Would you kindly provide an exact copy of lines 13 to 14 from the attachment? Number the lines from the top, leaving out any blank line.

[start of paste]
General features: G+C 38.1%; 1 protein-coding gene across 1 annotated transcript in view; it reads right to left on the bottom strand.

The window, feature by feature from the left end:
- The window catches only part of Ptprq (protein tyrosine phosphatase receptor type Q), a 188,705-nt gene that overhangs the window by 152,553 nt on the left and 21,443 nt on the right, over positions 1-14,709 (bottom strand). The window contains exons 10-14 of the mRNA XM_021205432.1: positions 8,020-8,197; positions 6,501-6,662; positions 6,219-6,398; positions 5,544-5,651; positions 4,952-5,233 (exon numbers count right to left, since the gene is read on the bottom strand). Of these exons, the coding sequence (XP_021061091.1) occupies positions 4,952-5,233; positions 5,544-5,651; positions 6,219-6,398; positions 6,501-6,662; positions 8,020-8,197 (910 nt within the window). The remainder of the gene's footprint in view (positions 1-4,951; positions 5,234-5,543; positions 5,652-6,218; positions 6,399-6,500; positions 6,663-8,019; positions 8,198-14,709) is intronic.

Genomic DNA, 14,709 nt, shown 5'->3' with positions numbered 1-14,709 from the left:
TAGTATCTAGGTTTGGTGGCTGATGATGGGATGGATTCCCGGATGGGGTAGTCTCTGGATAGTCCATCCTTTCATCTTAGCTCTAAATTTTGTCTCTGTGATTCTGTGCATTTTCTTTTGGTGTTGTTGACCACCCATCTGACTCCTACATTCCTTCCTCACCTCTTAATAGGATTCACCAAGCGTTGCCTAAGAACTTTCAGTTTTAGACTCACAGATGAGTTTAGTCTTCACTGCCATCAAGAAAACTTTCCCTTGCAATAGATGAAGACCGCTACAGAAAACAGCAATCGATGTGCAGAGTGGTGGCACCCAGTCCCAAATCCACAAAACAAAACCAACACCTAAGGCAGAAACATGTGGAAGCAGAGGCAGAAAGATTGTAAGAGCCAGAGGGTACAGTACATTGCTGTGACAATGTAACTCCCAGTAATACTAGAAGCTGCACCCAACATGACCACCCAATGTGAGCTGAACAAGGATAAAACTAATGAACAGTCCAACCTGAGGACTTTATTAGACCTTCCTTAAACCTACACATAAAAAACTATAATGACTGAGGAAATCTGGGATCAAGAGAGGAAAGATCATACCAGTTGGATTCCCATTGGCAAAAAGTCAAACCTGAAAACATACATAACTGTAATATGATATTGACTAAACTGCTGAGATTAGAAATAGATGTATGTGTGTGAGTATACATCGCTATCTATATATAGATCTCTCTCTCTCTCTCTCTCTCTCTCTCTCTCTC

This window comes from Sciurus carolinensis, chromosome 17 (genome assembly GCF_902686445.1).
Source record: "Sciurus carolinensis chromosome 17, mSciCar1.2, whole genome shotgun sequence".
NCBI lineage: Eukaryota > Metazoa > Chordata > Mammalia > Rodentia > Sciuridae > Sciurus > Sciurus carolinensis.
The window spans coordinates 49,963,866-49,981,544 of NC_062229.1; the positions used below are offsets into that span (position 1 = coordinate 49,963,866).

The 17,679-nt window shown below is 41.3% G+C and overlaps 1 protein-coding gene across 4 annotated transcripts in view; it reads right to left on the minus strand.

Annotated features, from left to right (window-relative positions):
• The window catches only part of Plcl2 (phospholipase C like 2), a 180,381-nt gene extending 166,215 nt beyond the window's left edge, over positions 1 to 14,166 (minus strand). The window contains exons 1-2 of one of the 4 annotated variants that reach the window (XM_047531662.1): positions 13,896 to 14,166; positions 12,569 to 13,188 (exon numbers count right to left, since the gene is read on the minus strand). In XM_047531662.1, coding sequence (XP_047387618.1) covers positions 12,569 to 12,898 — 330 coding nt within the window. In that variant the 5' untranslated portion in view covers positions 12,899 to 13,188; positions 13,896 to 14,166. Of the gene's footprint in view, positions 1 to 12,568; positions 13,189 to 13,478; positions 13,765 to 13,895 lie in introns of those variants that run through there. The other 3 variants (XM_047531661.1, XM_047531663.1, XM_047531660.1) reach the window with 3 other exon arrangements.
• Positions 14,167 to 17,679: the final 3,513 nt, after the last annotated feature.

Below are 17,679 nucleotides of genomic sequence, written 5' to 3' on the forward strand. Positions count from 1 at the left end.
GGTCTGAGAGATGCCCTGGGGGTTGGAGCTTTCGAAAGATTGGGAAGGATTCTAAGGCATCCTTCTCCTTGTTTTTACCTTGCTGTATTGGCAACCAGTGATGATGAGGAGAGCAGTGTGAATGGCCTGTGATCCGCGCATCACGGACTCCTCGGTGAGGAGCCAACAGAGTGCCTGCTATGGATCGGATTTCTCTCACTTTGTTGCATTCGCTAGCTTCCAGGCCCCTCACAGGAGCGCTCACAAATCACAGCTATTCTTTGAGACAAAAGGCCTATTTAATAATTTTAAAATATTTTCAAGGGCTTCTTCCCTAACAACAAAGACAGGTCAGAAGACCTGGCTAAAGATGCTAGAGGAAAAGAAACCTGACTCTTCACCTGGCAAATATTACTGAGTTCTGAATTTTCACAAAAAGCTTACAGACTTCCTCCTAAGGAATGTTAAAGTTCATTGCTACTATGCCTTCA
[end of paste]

• Positions 14,167 to 17,679: the final 3,513 nt, after the last annotated feature.

Below are 17,679 nucleotides of genomic sequence, written 5' to 3' on the forward strand. Positions count from 1 at the left end.